Where’s the best place to store your personal data? For most users the decision comes down to the PC itself or an external hard drive. The underlying motto: my data belongs here under my own roof. More adventurous souls can also opt for a variety of webhosting providers and online back-up services that allow for files to be stored on external servers. The costs are quite low. But are they safe?The disadvantage to physical storage media is that it can age or be lost, says Strahinja Zuljevic from the online magazine Netzwelt. That doesn’t happen to data stored on the net. Another plus: it’s available at any time.
"Users don’t have to spend their money on expensive hardware," says Sven Rohkamm from the webhosting provider Dogado Internet in Germany. Storing the files is also uncomplicated. There are even automated solutions available to eliminate the need to actively copy the files. The user doesn’t have to constantly worry where a given file is stored.
The choice between manual copying of data to the service or automated synchronization usually comes down to the price and features. On the one side is simple storage space. Files or folders are manually selected and dragged onto the online storage repository. The services providing automated backup make their copies of selected folders at specific, pre-determined times.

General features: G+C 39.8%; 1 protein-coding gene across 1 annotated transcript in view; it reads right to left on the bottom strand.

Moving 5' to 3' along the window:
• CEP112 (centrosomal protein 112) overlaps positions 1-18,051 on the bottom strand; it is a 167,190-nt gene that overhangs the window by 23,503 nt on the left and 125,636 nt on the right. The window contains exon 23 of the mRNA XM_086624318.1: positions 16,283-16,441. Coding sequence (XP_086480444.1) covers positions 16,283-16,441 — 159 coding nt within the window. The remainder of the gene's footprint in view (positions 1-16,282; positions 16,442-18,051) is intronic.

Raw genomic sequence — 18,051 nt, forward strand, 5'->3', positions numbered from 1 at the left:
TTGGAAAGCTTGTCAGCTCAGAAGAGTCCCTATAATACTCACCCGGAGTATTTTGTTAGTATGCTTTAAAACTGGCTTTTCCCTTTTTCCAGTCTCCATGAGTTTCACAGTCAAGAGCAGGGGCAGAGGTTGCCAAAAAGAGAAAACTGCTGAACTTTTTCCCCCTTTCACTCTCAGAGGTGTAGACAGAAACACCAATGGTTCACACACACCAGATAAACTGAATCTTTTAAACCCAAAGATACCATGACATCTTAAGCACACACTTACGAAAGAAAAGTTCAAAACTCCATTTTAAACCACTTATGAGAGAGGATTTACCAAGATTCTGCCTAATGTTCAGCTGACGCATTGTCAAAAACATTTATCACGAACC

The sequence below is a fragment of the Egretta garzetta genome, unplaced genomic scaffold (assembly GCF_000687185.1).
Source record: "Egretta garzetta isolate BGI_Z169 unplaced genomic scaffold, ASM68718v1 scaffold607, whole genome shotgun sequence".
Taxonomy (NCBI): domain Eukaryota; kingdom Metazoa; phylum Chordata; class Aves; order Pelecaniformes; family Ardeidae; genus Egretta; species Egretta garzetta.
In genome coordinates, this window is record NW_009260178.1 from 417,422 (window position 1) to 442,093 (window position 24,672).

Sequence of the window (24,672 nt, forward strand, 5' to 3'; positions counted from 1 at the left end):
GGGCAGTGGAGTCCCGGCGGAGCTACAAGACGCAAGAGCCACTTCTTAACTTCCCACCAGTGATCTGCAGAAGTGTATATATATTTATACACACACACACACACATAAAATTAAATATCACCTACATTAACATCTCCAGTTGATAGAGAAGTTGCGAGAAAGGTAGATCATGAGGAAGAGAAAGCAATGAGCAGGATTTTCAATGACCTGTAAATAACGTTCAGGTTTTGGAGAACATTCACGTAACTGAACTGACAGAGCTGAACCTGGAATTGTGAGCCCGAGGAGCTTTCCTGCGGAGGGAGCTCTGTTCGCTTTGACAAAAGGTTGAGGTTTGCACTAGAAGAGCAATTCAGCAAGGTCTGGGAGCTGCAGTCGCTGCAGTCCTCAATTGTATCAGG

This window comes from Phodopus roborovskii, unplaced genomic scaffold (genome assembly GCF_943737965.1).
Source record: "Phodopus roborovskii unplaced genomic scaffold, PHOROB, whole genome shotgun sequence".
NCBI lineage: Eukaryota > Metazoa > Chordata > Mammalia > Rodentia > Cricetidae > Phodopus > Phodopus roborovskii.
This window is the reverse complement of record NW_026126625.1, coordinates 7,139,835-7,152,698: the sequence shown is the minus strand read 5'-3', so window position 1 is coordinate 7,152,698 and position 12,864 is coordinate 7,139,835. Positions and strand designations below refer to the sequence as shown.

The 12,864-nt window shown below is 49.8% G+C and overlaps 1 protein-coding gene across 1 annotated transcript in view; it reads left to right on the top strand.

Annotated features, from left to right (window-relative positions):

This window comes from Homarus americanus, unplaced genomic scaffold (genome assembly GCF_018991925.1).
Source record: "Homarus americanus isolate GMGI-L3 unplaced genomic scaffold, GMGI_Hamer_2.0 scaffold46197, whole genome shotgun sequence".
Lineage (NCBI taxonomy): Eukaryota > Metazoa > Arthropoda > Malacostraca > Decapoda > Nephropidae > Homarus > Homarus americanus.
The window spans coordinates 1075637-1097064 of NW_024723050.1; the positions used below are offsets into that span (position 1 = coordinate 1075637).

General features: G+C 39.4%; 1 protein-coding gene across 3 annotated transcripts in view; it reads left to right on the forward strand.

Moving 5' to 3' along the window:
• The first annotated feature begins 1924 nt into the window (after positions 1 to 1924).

The best services provide software for the user to install, Zuljevic says. Rates for the recommended services start at around five dollars per month, with a minimum two year contract often required. Web-based mail services that offer data services as a side feature should be regarded with caution: their upload speeds are frequently too slow.
The big names in the field currently include Mozy, Carbonite, and Dropbox, Zuljevic says. The first two provide unlimited storage space, while Dropbox offers two gigabytes. Availability is a key criterion. "Nothing is worse than the service being down just when the user needs his data," says Zuljevic.
Depending on how much data needs to be uploaded, connection speeds can also play a role. The upload volumes, storage space, and fees are decisive as well, says Andreas Krug from Germany’s Computer Bild magazine.
Security is a central concern, too. Users should lean toward services that enable the encryption of data, Strahinja Zuljevic recommends. AES encryption combined with a complicated password is a good option. The encryption of the files prior to upload and encryption of the connection is a fundamental component of any good solution, Rohkamm adds.
Users can also chose services from their own home country, which tends to provide faster upload and download speeds. In general the services are relatively secure, Krug says: "Whether or not you are comfortable uploading your data on the net and storing it there is a question each user must answer on their own." Ultimately, though, the online variants shouldn’t replace ‘normal’ backups, Zuljevics says, but rather supplement them.